Florida Gulf Coast University, in accordance with the Americans with Disabilities Act and the university’s guiding principles, will provide classroom and academic accommodations to students with documented disabilities. If you need to request an accommodation in this class due to a disability, or you suspect that your academic performance is affected by a disability, please contact the Office of Adaptive Services. The Office of Adaptive Services is located in Howard Hall 137. The phone number is 239-590-7956 or TTY 239-590-7930

Spring 2011: IDS 3143

CRN 11533: Investigating Current Issues

Tuesdays and Thursdays 12:30-1:45  

AB3 115

This course is part of the Collegium of Integrated Learning and is required for the B.A. in Liberal Studies. Students and faculty will work together to investigate selected contemporary science/technology issues and problems and how they have developed across time.

Individually and in teams, students will develop "intellectual histories" of an issue or problem and take a stance on an issue. These "histories" will require building an integrated context by examining issues through the perspectives and methods of knowing in the social sciences, natural sciences, and humanities. Organized in interdisciplinary ways and problem-based, the course will stress engaged learning.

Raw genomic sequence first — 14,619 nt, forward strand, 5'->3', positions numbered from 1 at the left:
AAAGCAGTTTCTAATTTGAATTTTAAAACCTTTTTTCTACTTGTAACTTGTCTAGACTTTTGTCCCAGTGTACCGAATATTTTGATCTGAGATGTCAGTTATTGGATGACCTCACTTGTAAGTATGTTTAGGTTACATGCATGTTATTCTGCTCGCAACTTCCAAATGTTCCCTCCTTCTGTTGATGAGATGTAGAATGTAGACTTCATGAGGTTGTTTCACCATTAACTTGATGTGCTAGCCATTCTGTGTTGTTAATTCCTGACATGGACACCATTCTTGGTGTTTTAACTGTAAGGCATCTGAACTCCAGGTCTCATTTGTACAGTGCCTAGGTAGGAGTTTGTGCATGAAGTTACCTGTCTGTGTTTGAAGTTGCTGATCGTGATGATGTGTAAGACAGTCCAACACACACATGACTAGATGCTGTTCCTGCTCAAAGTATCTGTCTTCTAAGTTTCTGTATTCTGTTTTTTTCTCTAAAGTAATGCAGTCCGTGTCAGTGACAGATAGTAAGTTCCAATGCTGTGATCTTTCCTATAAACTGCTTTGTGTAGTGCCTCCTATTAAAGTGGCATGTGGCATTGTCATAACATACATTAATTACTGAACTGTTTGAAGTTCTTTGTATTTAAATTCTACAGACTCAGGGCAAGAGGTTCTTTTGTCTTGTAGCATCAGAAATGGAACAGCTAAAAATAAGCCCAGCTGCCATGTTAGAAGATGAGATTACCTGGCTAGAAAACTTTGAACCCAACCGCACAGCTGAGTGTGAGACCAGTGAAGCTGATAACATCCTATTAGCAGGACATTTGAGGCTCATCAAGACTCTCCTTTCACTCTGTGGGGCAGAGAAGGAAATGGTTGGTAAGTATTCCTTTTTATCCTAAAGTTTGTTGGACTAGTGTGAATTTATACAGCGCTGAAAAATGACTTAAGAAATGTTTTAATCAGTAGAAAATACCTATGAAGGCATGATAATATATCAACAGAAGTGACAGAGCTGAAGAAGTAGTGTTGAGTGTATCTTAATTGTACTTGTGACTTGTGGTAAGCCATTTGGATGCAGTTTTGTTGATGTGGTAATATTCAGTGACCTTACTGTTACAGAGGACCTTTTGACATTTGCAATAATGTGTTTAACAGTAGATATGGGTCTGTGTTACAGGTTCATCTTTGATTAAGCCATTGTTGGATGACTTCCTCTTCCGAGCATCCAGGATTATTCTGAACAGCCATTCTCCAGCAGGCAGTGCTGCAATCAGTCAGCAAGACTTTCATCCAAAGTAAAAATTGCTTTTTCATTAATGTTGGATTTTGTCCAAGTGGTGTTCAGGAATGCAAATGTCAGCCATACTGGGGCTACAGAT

Students will be expected to formulate their own interpretations and responses to the issues. Consequently, success in the course will rely heavily on critical, creative, systematic, and collaborative thinking and the sophisticated use of communication, information, and technological skills.  

Required text: Science, Nonscience and Nonsense (1995) by Michael Zimmerman Amazon for less than $5

Publisher:Johns Hopkins University Press, Baltimore and London


Learning to think things through: A guide to critical thinking across the curriculum (2nd Edition). Gerald M. Nosich (2004). 

Suggested texts:

Brave new Worlds by Aldous Huxley (1932)

1984 by George Orwell (1949)

Citations for even more readings can be found here

Students will also be expected to identify and use a wide variety of resources available through the library and world wide web.

I will be corresponding with you through your student email account. It is very important for you to have your student email activated. If you need assistance with this, please review the instructions for activating, forwarding, and getting help with your email.

IDS 3303 Home  | Outcomes Schedule   |   Assignments   |  Grading

Click here to see the IDS 3143 Portal- see past issues students examined in previous semesters.

© Demers &  Meers (2006). All rights reserved.
Do not reproduce without permission.
Last updated June 19, 2012